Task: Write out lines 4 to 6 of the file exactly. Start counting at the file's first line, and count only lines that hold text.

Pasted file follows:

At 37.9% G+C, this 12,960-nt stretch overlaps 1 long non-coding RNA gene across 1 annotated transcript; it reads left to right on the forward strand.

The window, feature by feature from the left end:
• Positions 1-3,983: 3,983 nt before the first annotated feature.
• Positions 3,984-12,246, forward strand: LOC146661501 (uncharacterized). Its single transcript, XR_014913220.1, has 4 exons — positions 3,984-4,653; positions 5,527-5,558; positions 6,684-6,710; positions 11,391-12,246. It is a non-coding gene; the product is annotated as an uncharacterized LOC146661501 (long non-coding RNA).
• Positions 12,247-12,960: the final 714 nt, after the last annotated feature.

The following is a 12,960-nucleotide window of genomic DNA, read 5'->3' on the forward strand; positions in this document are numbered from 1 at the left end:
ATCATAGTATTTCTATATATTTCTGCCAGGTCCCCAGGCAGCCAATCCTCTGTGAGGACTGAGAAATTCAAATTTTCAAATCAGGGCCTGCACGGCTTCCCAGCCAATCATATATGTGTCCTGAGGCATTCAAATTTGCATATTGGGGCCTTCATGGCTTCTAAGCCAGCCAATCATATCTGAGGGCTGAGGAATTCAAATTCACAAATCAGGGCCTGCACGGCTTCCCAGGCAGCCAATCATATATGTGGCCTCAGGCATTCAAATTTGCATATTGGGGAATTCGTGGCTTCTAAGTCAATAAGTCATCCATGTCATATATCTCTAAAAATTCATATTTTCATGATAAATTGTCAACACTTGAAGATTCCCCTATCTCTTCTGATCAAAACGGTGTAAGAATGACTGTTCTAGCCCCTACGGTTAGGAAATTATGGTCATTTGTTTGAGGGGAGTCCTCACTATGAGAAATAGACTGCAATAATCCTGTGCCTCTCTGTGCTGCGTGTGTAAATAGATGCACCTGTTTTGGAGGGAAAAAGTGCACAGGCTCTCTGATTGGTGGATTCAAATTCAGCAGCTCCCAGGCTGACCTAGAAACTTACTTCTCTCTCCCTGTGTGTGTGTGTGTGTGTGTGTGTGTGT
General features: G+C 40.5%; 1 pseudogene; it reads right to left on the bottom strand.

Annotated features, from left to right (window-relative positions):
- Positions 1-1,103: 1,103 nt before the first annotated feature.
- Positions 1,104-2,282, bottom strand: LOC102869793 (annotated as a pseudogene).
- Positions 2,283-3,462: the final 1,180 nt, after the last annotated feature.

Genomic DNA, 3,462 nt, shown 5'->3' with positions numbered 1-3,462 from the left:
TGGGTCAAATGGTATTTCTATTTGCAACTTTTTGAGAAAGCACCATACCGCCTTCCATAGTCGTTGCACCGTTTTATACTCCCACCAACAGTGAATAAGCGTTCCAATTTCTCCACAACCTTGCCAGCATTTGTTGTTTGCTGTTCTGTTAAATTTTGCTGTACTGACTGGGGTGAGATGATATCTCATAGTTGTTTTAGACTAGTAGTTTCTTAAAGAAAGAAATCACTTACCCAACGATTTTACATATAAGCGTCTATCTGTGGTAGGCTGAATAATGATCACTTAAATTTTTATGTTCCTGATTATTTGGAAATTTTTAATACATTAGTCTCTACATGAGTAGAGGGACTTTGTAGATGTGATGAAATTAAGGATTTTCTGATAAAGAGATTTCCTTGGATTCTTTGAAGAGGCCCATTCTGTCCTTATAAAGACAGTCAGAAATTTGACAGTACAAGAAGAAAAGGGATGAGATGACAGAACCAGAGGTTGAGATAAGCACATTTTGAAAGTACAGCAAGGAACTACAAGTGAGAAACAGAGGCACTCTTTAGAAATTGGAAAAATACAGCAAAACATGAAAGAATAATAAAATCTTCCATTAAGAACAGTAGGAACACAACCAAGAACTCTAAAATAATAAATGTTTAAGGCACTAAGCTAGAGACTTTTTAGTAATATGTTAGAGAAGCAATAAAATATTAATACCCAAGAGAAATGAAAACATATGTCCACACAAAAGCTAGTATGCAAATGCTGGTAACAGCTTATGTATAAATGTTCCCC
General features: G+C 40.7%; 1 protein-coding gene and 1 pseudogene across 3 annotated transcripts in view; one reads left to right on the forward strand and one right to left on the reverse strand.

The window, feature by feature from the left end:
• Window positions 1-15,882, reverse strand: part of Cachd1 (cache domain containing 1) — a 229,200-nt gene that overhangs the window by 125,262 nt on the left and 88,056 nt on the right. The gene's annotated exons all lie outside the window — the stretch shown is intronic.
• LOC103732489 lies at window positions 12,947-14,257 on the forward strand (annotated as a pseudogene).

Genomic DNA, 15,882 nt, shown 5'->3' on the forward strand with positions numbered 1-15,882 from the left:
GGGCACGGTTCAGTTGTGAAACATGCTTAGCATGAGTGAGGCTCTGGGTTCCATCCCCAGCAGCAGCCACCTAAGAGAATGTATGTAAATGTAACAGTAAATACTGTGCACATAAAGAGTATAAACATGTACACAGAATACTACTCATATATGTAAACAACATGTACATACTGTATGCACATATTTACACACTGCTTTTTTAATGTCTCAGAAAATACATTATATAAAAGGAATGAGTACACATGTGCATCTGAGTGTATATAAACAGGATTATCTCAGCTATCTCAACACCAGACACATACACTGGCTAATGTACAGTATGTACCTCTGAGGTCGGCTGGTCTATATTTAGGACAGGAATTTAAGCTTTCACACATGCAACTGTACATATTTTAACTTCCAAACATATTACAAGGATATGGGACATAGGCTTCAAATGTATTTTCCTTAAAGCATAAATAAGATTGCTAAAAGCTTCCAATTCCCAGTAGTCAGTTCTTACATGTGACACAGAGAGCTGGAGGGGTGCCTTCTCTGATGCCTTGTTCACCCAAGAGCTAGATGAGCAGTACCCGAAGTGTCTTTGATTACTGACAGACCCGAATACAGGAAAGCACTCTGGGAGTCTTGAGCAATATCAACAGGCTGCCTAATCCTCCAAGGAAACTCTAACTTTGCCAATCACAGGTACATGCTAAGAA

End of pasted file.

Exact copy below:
• Positions 3,984-12,246, forward strand: LOC146661501 (uncharacterized). Its single transcript, XR_014913220.1, has 4 exons — positions 3,984-4,653; positions 5,527-5,558; positions 6,684-6,710; positions 11,391-12,246. It is a non-coding gene; the product is annotated as an uncharacterized LOC146661501 (long non-coding RNA).
• Positions 12,247-12,960: the final 714 nt, after the last annotated feature.

The following is a 12,960-nucleotide window of genomic DNA, read 5'->3' on the forward strand; positions in this document are numbered from 1 at the left end: